Wednesday, July 14, 2010

Role Model Entrepreneur: Brad Bergersen Interview

president 1 A few days ago I met a 26 year-old entrepreneur with an attitude that exemplifies what I believe it takes to succeed in this new economy and new world. After doing well as a teen in the jewelry business, he made his first big jump as an entrepreneur by buying a failing store to begin his entrepreneurial career, but quickly found that the road can be a rocky one.

Marty: Welcome to Startup Professionals interviews. Tell us what you do.

Brad: My name is Brad Bergersen, and I am the President and founder of 24K Brokers, Inc. We are a national full-service jewelry wholesale corporation. Our mission is to revolutionize the jewelry industry and fundraising as a whole, by helping non-profits run money-raising events.

We have been able to raise thousands of dollars very quickly with this program, by paying wholesale prices and giving a large % of the profit back to the sponsoring organization. 24K Brokers has been featured on ABC-2 and Fox45 news channel in Maryland, as well as on Radio One and the Huffington Post.

Most recently, I was selected to be one of seven entrepreneurs for the upcoming reality TV show "Good Fellas Of Baltimore" which centers around businessmen giving back. We are committed to helping fund any legit fundraiser nationwide as “The Company With The Heart Of Gold.”

Marty: When did you know that you were destined to be an entrepreneur?

Brad: This may sound cliché, but I was born to be an entrepreneur. Since a young man, I had a knack for making things happen. So from selling candy on the black market in elementary school to closing deals worth over a million, my attitude has never changed.

I choose to live by “Positive Closing Mental Attitude (PMCA)!”  Whether you are trying to close a sale, open a business, or overcome an obstacle in your life, PCMA will get you through anything!  I found the concept of closing escapes many, so I’ve written a book (scheduled out this year) “Close The Damn Sale.”

Marty: Was your first business venture a positive and learning experience?

Brad: Probably my first 100 ideas were not successful. Why? Because I did not do what it took to succeed. I can’t really even say they were ventures, as I did not put in the financial capital needed, nor the effort to see any of them through to success.

Now I understand that the reason I never succeeded in my previous entrepreneurial concepts is because I was trying to be something I wasn’t. I wanted to make a lot of money and tried to hop on the bandwagon with whatever the “in” thing was to get rich. Finally I realized that the only way I would become truly successful was to find something I was truly passionate about.

Why go away from your niche? Once I stopped making excuses for myself and took ownership of my actions, my life changed. I went from an idea to action quickly; because of my commitment to excellence, I now have a hot commodity for investors to feast on.

Marty: Are you willing to share any personal challenges you were able to overcome to get to this point?

Brad: At 22, I was making great money and had the respect and admiration of many as the top performer of the #1 family owned national jewelry store. There was only one problem, I was an idiot. I made $150K a year and lived like I made $500K.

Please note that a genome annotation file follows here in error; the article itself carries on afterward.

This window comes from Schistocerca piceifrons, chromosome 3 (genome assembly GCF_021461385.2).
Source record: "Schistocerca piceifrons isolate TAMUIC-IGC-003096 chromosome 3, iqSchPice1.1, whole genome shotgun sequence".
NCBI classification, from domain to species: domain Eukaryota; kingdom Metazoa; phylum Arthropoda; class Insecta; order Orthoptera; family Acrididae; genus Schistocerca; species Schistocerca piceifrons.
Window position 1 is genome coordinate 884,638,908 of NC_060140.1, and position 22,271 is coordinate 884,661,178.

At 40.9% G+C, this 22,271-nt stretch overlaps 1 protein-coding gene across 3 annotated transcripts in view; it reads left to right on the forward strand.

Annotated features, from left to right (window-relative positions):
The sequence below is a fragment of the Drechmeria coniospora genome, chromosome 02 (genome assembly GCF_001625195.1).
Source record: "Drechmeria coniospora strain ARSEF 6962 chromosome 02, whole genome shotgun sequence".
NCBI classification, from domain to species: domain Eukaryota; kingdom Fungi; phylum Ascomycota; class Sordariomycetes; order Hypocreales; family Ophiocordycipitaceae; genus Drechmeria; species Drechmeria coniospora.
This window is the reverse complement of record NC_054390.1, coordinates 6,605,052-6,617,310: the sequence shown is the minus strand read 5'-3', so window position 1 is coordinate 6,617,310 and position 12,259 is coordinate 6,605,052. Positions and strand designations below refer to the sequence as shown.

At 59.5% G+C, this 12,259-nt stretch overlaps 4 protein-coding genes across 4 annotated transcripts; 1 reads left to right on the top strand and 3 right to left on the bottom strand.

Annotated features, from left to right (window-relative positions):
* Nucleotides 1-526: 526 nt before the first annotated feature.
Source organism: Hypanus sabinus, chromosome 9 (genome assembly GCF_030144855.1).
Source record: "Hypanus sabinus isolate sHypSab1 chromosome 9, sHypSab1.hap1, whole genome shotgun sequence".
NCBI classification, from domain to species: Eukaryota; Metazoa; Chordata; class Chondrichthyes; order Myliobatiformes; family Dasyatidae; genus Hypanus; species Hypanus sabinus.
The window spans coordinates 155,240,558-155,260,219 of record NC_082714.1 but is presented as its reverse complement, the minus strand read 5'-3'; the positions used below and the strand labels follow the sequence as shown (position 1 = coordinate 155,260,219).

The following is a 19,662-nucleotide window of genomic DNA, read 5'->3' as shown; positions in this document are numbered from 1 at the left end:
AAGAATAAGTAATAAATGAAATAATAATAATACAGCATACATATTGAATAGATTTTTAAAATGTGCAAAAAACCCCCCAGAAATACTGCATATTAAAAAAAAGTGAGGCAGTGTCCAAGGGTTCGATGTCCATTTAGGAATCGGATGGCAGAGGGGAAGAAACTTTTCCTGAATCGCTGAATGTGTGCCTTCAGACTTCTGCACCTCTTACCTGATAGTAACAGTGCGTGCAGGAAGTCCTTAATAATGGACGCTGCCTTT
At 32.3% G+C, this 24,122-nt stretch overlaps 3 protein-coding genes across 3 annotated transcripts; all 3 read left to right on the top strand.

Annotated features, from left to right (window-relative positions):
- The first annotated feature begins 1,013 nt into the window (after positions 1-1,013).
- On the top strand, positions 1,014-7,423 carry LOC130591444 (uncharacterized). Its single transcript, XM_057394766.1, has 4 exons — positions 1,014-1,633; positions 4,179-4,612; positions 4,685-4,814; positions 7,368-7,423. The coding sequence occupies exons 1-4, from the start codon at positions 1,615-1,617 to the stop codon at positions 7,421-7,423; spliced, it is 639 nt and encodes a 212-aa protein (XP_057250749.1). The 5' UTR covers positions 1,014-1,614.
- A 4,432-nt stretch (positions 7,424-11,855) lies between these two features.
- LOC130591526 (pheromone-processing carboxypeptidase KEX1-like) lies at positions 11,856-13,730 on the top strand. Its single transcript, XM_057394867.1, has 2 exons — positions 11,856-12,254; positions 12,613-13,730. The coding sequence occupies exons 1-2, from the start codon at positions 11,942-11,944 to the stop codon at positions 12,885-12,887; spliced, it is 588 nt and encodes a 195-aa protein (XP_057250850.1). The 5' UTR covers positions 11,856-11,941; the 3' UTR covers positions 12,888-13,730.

I was immature, irresponsible, and thought it was a good idea to buy 2 homes and 4 cars and live off plastic. I hit rock bottom when I used my piggy bank to pay my electric bill in July, 2008. I decided that night I would take control and change my life for good. I was over-indulging in food as well as materialistic possessions, and I was overweight.

I made some big decisions, and in a year lost 100 pounds, stopped spending like a fool and started creating my dream business. I don't know exactly how, but I still believe I am destined for greatness. I am dedicated to doing exactly what it takes to get there. "In the pursuit of perfection, excellence will be tolerated" became a way of life.

I have had many people doubt me, and thought I was crazy last year in a rough economy to leave a job and small side business making 200K a year with a pregnant wife at home and 3-year-old son to take a 125K pay cut and pursue my purpose in November, 2009. Yet I now have a million dollar business which has grown over 1000% in the last 6 months.

Marty: What’s the most challenging aspect of being an entrepreneur these days from your perspective?

Brad: I’m learning to give up the concept of perfection. I will always strive for excellence and continue to raise the bar for myself. I know that overcoming yourself in the biggest challenge you will face.

That means that you must block out all negativity and doubt you experience. You must always operate with PCMA and do what it takes to succeed. You must always look to find a solution, to never give up on your dreams no matter how gloomy your situation is.

Marty: Any advice you would like to give to someone contemplating a startup?

Brad: "Without imagination, there are no dreams. Without dreams, there is no reality. Without reality, there is nothing worth living for!" Follow your dreams, and make sure you are passionate about the business you aspire to build. Excuses are monuments of nothingness; if you commit to not making them, you will succeed! Good Luck!

Marty: Brad, thank you very much for some great insights and your role-model leadership for all of us! You can find out more about Brad’s entrepreneurial activities or contact him directly through his business site 24KBrokers.

Marty Zwilling



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